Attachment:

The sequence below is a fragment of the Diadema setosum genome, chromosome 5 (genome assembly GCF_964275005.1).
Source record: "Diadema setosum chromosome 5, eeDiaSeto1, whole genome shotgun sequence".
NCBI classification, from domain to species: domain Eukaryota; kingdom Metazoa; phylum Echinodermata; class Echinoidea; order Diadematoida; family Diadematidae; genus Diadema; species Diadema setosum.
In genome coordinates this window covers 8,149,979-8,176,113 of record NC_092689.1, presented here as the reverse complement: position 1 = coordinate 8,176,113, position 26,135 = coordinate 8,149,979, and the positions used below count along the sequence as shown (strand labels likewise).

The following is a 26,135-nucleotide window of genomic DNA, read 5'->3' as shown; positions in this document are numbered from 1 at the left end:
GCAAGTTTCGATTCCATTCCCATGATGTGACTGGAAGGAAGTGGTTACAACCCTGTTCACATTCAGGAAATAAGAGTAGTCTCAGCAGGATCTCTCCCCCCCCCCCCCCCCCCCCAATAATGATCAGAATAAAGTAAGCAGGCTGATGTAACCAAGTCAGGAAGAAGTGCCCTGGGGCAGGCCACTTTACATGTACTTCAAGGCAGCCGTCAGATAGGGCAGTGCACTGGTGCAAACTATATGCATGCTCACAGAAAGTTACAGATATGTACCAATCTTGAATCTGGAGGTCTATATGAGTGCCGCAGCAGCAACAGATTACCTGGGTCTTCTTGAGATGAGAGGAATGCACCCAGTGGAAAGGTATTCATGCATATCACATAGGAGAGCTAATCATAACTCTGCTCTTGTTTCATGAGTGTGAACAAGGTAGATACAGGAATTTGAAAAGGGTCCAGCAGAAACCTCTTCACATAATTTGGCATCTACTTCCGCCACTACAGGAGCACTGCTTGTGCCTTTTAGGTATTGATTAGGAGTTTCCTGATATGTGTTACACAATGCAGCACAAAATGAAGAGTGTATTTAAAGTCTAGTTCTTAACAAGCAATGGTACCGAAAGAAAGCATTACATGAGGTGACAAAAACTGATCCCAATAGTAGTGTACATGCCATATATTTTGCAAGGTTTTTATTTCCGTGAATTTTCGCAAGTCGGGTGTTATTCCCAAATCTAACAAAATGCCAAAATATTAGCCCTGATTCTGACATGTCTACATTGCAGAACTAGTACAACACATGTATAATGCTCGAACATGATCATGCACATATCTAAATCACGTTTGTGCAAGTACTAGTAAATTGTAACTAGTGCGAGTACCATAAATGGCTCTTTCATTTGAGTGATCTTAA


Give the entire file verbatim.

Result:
The sequence below is a fragment of the Diadema setosum genome, chromosome 5 (genome assembly GCF_964275005.1).
Source record: "Diadema setosum chromosome 5, eeDiaSeto1, whole genome shotgun sequence".
NCBI classification, from domain to species: domain Eukaryota; kingdom Metazoa; phylum Echinodermata; class Echinoidea; order Diadematoida; family Diadematidae; genus Diadema; species Diadema setosum.
In genome coordinates this window covers 8,149,979-8,176,113 of record NC_092689.1, presented here as the reverse complement: position 1 = coordinate 8,176,113, position 26,135 = coordinate 8,149,979, and the positions used below count along the sequence as shown (strand labels likewise).

The following is a 26,135-nucleotide window of genomic DNA, read 5'->3' as shown; positions in this document are numbered from 1 at the left end:
GCAAGTTTCGATTCCATTCCCATGATGTGACTGGAAGGAAGTGGTTACAACCCTGTTCACATTCAGGAAATAAGAGTAGTCTCAGCAGGATCTCTCCCCCCCCCCCCCCCCCCCCAATAATGATCAGAATAAAGTAAGCAGGCTGATGTAACCAAGTCAGGAAGAAGTGCCCTGGGGCAGGCCACTTTACATGTACTTCAAGGCAGCCGTCAGATAGGGCAGTGCACTGGTGCAAACTATATGCATGCTCACAGAAAGTTACAGATATGTACCAATCTTGAATCTGGAGGTCTATATGAGTGCCGCAGCAGCAACAGATTACCTGGGTCTTCTTGAGATGAGAGGAATGCACCCAGTGGAAAGGTATTCATGCATATCACATAGGAGAGCTAATCATAACTCTGCTCTTGTTTCATGAGTGTGAACAAGGTAGATACAGGAATTTGAAAAGGGTCCAGCAGAAACCTCTTCACATAATTTGGCATCTACTTCCGCCACTACAGGAGCACTGCTTGTGCCTTTTAGGTATTGATTAGGAGTTTCCTGATATGTGTTACACAATGCAGCACAAAATGAAGAGTGTATTTAAAGTCTAGTTCTTAACAAGCAATGGTACCGAAAGAAAGCATTACATGAGGTGACAAAAACTGATCCCAATAGTAGTGTACATGCCATATATTTTGCAAGGTTTTTATTTCCGTGAATTTTCGCAAGTCGGGTGTTATTCCCAAATCTAACAAAATGCCAAAATATTAGCCCTGATTCTGACATGTCTACATTGCAGAACTAGTACAACACATGTATAATGCTCGAACATGATCATGCACATATCTAAATCACGTTTGTGCAAGTACTAGTAAATTGTAACTAGTGCGAGTACCATAAATGGCTCTTTCATTTGAGTGATCTTAA